The J-20 may have lower supercruise speed (yet greater range) and less agility than a Lockheed Martin F-22 Raptor or PAK FA, but might also have larger weapons bays and carry more fuel. The J-20 has a long and wide fuselage and low jet engine intakes with a forward chine, a main delta wing, forward canards, a bubble canopy, conventional round engine exhausts and canted all-moving fins. The front section of the J-20 is similarly chiseled as the F-22 Raptor and the body and tail resemble those of the Sukhoi T-50 prototype. As early photographs of the prototype surfaced, Bill Sweetman commented that the design may suggest a large, long range ground attack aircraft, not unlike a "stealth version" of the General Dynamics F-111 Aardvark. Douglas Barrie has noted that the canard-delta configuration with canted vertical fins appears to resemble the MiG 1.42. Yet, Barrie notes that key differences include greater forward fuselage shaping as the basis for low observable characteristics, along with the different engine intake configuration. It is suspected that cyberespionage may have assisted the development of the J-20, with information used by subcontractors of Lockheed Martin for the F-35 project in particular having been significantly compromised during development of the J-20.
The J-20 has a pair of all-moving tailfins that are swept back in the F-35 style instead of being trapezoid like the F-22 and PAK-FA tails and ventral stabilizing fins. It also has an F-22 style nose section, but with F-35 style dropped nose, forward swept intake cowls with diverterless supersonic inlet (DSI) bumps and a one-piece canopy. It was reported in November 2006 that a T/W=10 17,000 kilograms (37,000 lb) class turbofan (WS-15/"large thrust") was being developed for the J-20. One (#2001-01) prototype is fitted with AL-31F, the other (#2001–02) is fitted with the improved WS-10G with a new "stealth" nozzle possibly to reduce RCS and IR emission.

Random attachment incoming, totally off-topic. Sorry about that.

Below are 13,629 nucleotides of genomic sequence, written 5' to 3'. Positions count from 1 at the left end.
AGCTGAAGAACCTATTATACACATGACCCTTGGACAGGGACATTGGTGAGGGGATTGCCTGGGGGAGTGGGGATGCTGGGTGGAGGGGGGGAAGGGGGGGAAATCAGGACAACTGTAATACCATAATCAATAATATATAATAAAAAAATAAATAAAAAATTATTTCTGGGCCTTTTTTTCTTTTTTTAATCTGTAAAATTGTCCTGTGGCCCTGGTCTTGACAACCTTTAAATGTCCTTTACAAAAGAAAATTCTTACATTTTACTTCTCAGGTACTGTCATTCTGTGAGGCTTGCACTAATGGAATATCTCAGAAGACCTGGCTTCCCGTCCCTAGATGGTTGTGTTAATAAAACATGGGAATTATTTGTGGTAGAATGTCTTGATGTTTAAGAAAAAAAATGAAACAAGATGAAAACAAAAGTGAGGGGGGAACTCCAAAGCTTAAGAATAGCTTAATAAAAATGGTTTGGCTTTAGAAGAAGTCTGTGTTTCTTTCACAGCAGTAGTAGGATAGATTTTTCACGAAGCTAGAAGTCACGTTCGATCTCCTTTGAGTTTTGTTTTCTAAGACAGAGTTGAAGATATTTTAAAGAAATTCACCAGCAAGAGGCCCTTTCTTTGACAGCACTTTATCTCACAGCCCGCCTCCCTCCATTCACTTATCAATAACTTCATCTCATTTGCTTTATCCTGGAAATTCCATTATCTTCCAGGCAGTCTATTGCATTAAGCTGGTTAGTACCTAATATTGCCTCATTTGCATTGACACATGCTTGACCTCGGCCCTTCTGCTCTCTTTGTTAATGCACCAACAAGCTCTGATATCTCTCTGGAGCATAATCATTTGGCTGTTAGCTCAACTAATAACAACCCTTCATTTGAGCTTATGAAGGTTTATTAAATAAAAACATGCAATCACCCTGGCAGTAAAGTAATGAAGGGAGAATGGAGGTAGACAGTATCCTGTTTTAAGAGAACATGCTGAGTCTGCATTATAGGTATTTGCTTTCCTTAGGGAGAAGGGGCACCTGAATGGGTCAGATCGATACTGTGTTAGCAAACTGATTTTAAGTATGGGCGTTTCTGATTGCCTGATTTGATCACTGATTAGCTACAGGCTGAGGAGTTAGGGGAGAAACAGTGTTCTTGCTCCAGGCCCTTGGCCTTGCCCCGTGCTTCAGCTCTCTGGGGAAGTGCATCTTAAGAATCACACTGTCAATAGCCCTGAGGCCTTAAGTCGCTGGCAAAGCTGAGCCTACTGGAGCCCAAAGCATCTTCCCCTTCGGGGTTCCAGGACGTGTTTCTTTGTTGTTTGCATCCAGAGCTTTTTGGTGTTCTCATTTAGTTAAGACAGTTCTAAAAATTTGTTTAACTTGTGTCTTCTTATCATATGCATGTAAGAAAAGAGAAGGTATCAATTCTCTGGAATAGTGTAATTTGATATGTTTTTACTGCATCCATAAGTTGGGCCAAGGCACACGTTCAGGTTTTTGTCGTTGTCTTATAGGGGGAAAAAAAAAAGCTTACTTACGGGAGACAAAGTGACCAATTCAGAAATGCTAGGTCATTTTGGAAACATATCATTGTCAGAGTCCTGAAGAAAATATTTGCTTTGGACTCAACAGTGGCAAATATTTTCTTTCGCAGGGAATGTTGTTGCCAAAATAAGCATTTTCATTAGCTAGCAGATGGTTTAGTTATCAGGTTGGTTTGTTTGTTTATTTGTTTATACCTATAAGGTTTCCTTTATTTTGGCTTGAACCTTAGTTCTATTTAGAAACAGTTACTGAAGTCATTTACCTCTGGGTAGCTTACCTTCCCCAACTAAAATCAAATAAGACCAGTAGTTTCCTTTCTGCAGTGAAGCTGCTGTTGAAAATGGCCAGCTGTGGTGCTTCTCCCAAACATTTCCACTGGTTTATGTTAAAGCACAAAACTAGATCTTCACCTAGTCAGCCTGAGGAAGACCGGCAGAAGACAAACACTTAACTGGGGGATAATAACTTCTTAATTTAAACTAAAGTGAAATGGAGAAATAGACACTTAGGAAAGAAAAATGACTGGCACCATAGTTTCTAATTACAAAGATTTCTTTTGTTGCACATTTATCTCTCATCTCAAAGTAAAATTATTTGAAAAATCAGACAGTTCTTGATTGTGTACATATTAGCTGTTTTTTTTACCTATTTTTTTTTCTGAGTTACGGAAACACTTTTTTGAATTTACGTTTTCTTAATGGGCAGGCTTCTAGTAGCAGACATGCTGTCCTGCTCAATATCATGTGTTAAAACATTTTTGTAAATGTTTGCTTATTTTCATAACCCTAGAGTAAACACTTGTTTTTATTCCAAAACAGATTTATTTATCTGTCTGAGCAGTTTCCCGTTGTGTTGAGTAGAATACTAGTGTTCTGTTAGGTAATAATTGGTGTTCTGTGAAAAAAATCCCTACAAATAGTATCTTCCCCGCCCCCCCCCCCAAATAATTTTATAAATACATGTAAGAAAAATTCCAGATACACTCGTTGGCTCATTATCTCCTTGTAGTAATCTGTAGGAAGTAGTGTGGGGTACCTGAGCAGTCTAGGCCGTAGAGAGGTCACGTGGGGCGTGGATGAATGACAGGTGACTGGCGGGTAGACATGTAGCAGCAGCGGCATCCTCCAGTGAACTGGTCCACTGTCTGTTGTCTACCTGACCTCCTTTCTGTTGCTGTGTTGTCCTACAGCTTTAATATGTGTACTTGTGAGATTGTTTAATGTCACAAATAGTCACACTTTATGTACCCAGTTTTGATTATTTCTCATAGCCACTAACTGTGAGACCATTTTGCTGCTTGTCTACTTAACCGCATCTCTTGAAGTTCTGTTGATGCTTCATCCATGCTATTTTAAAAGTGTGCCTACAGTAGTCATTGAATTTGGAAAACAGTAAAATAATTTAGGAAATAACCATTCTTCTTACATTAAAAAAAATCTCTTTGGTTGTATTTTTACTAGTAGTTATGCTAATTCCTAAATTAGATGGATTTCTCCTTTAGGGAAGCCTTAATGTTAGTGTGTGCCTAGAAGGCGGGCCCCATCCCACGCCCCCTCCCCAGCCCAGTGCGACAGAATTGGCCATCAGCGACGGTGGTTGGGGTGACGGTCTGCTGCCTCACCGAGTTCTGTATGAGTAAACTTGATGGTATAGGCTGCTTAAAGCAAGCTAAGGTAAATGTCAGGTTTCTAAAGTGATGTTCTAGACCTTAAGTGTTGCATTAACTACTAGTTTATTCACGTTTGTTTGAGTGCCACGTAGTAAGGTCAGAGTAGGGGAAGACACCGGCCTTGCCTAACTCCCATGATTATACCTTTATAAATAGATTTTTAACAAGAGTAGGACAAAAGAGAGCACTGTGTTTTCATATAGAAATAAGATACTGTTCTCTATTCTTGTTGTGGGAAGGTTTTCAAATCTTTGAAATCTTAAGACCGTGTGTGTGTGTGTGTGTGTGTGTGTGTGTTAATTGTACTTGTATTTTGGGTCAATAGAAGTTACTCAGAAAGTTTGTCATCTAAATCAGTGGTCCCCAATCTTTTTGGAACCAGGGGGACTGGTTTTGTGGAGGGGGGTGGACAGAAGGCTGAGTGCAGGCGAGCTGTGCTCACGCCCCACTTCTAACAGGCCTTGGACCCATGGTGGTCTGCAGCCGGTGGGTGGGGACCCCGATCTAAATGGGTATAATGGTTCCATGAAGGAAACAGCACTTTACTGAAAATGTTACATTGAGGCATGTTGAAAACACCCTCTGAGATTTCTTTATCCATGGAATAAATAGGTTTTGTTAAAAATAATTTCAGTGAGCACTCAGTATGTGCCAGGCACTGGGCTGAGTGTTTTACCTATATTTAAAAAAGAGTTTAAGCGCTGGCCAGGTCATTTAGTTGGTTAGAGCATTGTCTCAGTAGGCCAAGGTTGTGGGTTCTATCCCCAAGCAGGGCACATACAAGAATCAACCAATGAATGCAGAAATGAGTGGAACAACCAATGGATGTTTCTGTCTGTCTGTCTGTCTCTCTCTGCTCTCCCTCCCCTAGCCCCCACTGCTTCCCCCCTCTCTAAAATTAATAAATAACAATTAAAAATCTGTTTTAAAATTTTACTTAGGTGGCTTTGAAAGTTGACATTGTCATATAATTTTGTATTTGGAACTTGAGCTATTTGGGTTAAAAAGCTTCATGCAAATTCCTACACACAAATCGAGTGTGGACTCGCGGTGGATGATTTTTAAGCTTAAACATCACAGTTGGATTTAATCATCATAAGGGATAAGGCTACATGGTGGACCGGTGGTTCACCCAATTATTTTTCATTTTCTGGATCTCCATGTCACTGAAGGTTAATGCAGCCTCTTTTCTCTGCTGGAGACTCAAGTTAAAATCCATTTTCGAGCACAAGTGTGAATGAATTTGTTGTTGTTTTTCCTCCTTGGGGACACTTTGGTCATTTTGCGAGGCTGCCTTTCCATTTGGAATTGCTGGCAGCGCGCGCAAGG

The J-20 may become the first operational combat aircraft that carries sufficient fuel to supercruise throughout its missions, doubling its sortie rate.
Pentagon spokesman Geoff Morrell has said that it was premature to call the J-20 a stealth fighter or to judge if it had any other fifth generation characteristics.
The production J-20 may incorporate an advanced fly-by-wire (FBW) system fully integrated with the fire-control and the engine systems. Its fire-control radar is expected to be Active Electronically Scanned Array (AESA) (Type 1475/KLJ5?).
According to recent pictures from the internet, two small dark diamond shaped windows can be seen on both sides of the nose, which could house certain EO sensors, such as MAWS and/or IRST. Two additional windows are seen underneath the rear fuselage, plus two more on top of the forward fuselage above the canard wings, suggesting a distributed situational awareness system similar to the EODAS onboard American F-35 was installed providing a full 360° coverage.
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The J-20 has a large belly weapon bay for short/long-range air-to-air missiles (AAM) (PL-10, PL-12C/D & PL-21) and two smaller lateral weapon bays behind the air inlets for short-range AAMs (PL-10).
Carlo Kopp has suggested that the J-20's overall stealth shaping is "without doubt considerably better" than the F-35 and PAK FA, but he agrees with others, such as Shih Hiao-wei of Defense International monthly and Bill Sweetman of Aviation Week, that some parts on the J-20 will challenge its ability to remain stealthy from all directions: "The aft fuselage, tailbooms, fins/strakes and axi-symmetric nozzles are not compatible with high stealth performance, but may only be stop-gap measures to expedite flight testing of a prototype." As of January 2011 the engine nozzles were clearly non-stealthy; this may be due to the fact that the final "fifth generation" engines had not been completed yet. However, one of the prototypes uses WS-10G engines with stealthy jagged-edge nozzles and tiles, however without the reduced RCS afterburners of the F119 and F135 this would have limited impact.
Robert Gates has also questioned how stealthy the J-20 might be although he did say the development of the J-20 had the potential to "put some of our capabilities at risk, and we have to pay attention to them, we have to respond appropriately with our own programs.” Kopp and Goon have further speculated that the J-20 is designed to operate as a heavy interceptor, destroying opposing AWACS and tanker aircraft. If true, this would make it more similar to a MiG-25 with stealth capability. Sweetman agrees that this is the most likely role for such a large aircraft with low thrust to weight ratio and limited agility that is optimized for range and speed. Lewis Page has said that it is unlikely that the Chinese will soon have an American style Low Probability of Intercept Radar and so the J-20 would be limited to attacking ground targets like previous generations of American stealth aircraft such as the Lockheed F-117 Nighthawk. In that case the J-20 would carry a radar, but using it would instantly give away its location. However, the J-20 is expected to use a AESA radar, which should have Low Probability of Intercept modes. Given that the F-35 can already track and jam even the F-22's radar, this might not be sufficient.